Summary by Szilvia Fodor
“Learning occurs through modification of the brains’ neural connections.”
“Academic achievement can be affected by skipping breakfast.”
“Environments that are rich in stimulus improve the brains of pre-school children.”
“Children are less attentive after consuming sugary drinks and/or snacks.”
Do you agree with these statements? Are they correct or not? You can check it at the end of the article Neuromyths in education: Prevalence and predictors of misconceptions among teachers by Dekker, Lee, Howard-Jones and Jolles (2012), in which they take a closer look at those misconceptions about the brain that exist among professionals in the field of education.
In her keynote lecture at the 18th International Conference of ECHA, Prof. Niamh Stack (Head of Department at the Department of Psychology, Mary Immaculate College, Ireland, professor of Developmental Psychology) emphasized that we must look holistically at the individual considering not just academic strengths/needs but also social and emotional well-being, however, we may not have yet fully succeeded in these holistic aims. She showed examples within neuroscience (eg. the studies of the above authors) that in spite of the very best of intentions, the application of theory to practice and the meeting of multidisciplinary perspectives can go astray, and she called for better bridges of communication between psychology, neuroscience and education to make these discussions and their implications for provision more than a sum of their parts.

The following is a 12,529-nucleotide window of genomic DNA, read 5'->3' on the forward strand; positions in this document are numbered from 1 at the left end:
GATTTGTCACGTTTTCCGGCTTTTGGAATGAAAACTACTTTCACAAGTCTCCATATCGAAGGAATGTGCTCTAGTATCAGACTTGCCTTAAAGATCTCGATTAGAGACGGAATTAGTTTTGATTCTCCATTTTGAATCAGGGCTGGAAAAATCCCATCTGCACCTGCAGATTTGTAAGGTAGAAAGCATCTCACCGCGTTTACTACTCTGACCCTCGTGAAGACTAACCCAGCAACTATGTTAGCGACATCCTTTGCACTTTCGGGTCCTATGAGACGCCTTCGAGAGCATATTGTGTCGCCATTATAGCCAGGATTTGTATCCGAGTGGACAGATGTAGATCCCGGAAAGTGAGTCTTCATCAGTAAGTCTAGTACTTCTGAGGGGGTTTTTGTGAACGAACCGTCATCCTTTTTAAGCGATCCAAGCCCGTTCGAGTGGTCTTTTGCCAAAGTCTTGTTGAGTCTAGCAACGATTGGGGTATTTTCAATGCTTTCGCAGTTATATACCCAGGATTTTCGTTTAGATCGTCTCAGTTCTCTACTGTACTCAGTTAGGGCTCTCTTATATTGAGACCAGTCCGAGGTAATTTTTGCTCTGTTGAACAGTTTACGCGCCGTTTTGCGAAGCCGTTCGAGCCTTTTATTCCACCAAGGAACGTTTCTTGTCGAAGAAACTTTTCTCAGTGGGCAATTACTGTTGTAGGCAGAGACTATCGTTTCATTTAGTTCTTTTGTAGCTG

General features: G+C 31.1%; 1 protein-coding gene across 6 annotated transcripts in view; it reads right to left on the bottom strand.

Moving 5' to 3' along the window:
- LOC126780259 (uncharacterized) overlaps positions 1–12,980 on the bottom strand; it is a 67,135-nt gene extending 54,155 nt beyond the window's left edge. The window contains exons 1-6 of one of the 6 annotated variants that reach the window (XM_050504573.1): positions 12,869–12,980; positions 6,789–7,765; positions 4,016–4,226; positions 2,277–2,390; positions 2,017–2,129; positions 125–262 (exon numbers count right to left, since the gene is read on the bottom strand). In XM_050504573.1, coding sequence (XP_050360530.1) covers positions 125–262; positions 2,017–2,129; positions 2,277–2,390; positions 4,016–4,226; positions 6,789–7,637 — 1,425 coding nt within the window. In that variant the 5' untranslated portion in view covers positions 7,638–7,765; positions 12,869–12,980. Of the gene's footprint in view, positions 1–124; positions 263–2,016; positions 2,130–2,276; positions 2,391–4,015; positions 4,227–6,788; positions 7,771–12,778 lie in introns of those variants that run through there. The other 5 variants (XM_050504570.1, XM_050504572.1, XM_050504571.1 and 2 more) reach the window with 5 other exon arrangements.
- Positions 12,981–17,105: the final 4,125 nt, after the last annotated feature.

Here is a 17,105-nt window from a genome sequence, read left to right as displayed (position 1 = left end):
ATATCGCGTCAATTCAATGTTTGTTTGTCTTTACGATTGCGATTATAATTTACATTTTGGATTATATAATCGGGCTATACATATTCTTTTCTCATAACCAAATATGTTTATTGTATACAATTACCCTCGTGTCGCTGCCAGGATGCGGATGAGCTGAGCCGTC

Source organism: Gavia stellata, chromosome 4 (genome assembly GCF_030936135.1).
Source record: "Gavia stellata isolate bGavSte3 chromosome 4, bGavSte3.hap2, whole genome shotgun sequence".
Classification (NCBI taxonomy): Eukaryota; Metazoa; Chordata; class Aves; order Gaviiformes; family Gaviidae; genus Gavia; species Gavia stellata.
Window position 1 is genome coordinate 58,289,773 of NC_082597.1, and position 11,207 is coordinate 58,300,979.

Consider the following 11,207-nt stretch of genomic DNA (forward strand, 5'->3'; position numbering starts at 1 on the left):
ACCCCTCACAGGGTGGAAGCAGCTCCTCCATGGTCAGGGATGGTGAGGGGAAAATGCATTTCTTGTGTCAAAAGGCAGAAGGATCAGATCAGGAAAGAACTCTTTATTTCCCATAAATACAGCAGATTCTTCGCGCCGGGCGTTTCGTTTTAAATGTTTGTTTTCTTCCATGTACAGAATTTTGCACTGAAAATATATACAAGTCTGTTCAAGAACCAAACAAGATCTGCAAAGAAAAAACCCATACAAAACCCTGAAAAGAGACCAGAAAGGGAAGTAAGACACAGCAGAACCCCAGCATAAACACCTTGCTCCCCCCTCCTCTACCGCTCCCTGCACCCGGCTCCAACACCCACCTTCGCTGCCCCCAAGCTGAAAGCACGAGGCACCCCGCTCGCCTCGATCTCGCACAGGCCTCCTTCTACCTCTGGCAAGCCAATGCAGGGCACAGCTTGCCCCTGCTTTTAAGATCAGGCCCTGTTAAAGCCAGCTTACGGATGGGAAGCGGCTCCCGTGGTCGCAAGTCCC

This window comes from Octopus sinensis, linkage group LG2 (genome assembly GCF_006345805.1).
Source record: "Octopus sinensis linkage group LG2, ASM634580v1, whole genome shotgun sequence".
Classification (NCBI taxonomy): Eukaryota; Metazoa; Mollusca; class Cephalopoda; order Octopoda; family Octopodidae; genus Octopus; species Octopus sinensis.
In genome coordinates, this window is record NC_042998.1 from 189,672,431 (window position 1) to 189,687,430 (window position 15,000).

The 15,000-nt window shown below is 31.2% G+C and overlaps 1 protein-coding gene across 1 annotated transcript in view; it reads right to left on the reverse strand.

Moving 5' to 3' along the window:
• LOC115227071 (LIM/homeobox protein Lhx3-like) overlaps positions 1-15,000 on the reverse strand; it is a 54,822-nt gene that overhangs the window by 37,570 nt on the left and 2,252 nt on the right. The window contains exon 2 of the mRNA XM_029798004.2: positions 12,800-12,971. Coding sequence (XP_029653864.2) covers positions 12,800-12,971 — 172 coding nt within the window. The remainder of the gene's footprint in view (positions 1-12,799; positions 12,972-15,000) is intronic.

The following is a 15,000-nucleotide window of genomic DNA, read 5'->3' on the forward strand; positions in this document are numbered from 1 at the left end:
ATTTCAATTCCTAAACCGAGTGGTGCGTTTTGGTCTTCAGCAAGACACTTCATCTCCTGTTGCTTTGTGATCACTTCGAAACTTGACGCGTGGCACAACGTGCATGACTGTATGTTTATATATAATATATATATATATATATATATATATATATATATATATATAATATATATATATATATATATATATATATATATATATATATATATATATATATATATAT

This article from the Frontiers in Psychology is about a study that investigated the prevalence and predictors of neuromyths among teachers in some regions of the United Kingdom and the Netherlands. A large observational survey design was used to assess general knowledge of the brain and neuromyths. The sample comprised 242 primary and secondary school teachers who were interested in the neuroscience of learning. It would be of concern if neuromyths were found in this sample, as these teachers may want to use these incorrect interpretations of neuroscience findings in their teaching practice. Participants completed an online survey containing 32 statements about the brain and its influence on learning, of which 15 were neuromyths. Results showed that on average, teachers believed 49% of the neuromyths, particularly myths related to commercialized educational programs. Around 70% of the general knowledge statements were answered correctly. Teachers who read popular science magazines achieved higher scores on general knowledge questions. More general knowledge also predicted an increased belief in neuromyths.
These findings suggest that teachers who are enthusiastic about the possible application of neuroscience findings in the classroom find it difficult to distinguish pseudoscience from scientific facts. Possessing greater general knowledge about the brain does not appear to protect teachers from believing in neuromyths. This demonstrates – in accordance with Prof. Stack’s main takeaway – the need for enhanced interdisciplinary communication to reduce such misunderstandings in the future and establish a successful collaboration between neuroscience and education.